• We are thrilled to have new monthly partners – Joel & Ruthie Morris. Thank you for joining us to bring peace to our community. We’re so grateful for your support.


To all of our faithful monthly and recurring supporters — THANK YOU from our Peace Partnership team! – Stone AMP SEO, Jeff & Lacey Cherry, Zane & Melissa Morerod, Mark McDonald, Jondy & Heather Britton, Matt & Kristy Newton, Clayton & Pam Wooldridge, Mark & Cathy McGaughey, Greg & Jennifer Spears, Roger & Jennifer Madsen, Mike & Jan McGraw, Midwest Accident Reconstruction Services, Stan & Deb Oglesby, Willie & Adia Valdes, Shelly Schuman, Linda Hartman, Dave & Rosie Bourland, Clean Heart Maids, Rudy & Stacy Blahnik, Mike & Tracy Pruitt, Mike & Sandra King, Diane Smith, Dan & Gigi Rippee, Andre & Rose Fantasma, Kevin Quinn, Genesis Counseling, Scott & Lydia Hurley, Jon & Naomi Thompson, John Otradovec, Tamara Stroud, Rick & Kathy Daulton, Church at Coffee Creek, John & Vicki Hefner, Jenny Glasgow, Teddy Koehler, Brandon & Vanessa Blanchard, Summit Springs Church, and Rick & Jan Britton.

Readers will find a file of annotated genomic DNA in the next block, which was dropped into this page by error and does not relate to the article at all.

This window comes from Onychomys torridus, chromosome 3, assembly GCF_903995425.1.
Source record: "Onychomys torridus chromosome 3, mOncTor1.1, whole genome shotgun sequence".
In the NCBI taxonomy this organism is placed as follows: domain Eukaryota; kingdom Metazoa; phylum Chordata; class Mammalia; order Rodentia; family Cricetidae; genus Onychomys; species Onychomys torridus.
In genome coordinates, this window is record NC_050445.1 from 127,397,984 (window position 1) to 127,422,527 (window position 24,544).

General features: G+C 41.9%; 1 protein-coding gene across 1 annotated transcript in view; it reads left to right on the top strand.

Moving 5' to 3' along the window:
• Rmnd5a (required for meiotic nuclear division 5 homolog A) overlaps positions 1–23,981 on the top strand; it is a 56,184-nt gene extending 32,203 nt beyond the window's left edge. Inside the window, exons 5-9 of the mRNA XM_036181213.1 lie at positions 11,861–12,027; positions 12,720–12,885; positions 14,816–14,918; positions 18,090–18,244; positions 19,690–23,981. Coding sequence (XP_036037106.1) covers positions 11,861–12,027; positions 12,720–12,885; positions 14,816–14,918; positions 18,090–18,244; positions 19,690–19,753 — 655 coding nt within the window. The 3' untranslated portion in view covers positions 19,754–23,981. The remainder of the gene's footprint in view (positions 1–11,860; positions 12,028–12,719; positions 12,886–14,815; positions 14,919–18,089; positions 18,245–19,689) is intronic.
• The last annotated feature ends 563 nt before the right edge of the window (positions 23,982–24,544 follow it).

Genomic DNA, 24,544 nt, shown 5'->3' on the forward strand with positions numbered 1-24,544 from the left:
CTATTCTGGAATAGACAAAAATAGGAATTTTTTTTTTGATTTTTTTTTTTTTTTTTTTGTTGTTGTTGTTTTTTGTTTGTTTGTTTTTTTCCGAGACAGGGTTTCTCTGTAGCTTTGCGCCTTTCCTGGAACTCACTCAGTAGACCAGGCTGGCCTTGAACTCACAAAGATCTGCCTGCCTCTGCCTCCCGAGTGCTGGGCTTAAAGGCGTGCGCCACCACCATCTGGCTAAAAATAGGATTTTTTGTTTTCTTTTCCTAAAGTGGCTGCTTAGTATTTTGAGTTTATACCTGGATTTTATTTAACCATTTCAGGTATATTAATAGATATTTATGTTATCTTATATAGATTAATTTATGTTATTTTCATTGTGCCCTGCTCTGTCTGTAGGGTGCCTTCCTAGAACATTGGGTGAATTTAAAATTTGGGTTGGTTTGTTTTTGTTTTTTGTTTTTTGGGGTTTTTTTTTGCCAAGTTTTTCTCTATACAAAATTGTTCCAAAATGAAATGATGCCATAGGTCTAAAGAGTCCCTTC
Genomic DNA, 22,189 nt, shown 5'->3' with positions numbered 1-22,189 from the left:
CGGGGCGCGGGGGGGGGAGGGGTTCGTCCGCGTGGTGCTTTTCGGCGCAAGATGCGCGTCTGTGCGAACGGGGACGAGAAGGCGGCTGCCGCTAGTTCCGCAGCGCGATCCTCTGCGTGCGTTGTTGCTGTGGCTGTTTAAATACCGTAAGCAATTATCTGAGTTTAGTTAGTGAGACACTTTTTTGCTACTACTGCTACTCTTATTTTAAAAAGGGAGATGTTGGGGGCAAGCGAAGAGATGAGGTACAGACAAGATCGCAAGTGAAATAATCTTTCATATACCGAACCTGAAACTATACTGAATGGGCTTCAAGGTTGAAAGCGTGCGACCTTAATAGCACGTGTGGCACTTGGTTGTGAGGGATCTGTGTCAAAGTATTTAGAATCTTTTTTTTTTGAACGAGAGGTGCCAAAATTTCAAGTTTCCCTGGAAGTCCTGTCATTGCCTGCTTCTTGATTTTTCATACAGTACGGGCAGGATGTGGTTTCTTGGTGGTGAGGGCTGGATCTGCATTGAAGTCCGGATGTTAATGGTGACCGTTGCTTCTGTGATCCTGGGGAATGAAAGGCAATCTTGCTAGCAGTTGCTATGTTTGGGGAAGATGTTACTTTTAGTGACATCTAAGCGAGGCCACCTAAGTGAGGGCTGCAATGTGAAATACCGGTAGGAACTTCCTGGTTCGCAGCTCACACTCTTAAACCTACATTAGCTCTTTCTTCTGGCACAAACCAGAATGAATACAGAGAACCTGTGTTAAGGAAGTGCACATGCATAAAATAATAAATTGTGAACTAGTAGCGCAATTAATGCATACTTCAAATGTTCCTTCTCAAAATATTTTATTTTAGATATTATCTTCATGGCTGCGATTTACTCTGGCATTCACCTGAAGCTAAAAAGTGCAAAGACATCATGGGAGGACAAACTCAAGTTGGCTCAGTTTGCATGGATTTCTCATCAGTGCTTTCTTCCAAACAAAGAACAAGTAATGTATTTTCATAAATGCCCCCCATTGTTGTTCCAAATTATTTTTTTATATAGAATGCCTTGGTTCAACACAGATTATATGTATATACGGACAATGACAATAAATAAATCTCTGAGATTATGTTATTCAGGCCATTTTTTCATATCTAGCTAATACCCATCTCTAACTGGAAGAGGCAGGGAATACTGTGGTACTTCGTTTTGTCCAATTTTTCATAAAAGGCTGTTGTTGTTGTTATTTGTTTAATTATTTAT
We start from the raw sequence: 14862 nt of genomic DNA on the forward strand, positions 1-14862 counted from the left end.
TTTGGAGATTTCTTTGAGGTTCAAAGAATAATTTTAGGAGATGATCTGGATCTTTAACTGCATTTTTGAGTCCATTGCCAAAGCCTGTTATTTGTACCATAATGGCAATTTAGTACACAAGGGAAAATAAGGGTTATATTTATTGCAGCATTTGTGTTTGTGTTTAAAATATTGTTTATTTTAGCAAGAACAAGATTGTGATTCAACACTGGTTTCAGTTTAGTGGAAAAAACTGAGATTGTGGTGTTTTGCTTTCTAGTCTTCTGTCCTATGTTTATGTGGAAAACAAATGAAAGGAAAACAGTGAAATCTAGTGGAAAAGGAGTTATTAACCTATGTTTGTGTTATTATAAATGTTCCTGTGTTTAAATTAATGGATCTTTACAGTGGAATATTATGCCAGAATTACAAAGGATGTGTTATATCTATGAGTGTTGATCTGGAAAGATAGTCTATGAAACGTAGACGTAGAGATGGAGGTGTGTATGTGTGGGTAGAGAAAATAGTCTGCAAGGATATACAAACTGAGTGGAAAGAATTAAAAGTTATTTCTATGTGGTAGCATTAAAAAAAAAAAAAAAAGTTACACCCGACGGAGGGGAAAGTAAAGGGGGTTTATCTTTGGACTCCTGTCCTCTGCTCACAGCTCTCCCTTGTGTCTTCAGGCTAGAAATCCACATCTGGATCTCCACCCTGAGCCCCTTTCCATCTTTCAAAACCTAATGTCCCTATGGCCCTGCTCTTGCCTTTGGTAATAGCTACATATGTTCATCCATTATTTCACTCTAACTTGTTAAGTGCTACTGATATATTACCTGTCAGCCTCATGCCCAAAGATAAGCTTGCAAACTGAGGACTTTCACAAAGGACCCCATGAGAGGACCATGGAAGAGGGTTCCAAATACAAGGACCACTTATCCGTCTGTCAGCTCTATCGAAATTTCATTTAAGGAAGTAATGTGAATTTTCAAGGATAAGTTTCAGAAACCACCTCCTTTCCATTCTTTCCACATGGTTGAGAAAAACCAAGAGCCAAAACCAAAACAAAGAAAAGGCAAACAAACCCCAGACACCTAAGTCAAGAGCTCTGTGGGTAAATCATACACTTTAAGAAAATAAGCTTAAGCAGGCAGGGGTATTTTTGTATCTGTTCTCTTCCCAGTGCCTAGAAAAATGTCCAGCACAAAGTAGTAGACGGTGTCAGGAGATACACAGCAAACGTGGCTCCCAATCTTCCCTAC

We appreciate each and every one of you!


Interested in hearing more about our mission? Contact our Director of Development, Naomi Thompson, at: 816.272.0653 or naomi@peacecounseling.org to find out how you can join our team of Partners. To make a donation through our website, please click on the link below.




 



Have you or someone you know been helped by Peace Partnership or Genesis Counseling? If so, would you please consider paying it forward to help another find healing along their journey? We are asking anyone who is not currently partnering with us financially to consider donating $100/year for the next 3 years to help make a difference in someone else’s life. Collectively, we can help SO MANY PEOPLE! Please consider a gift today. Call the office for help getting your gift set up or choose a recurring donation on our website here. We are so grateful for your help changing lives!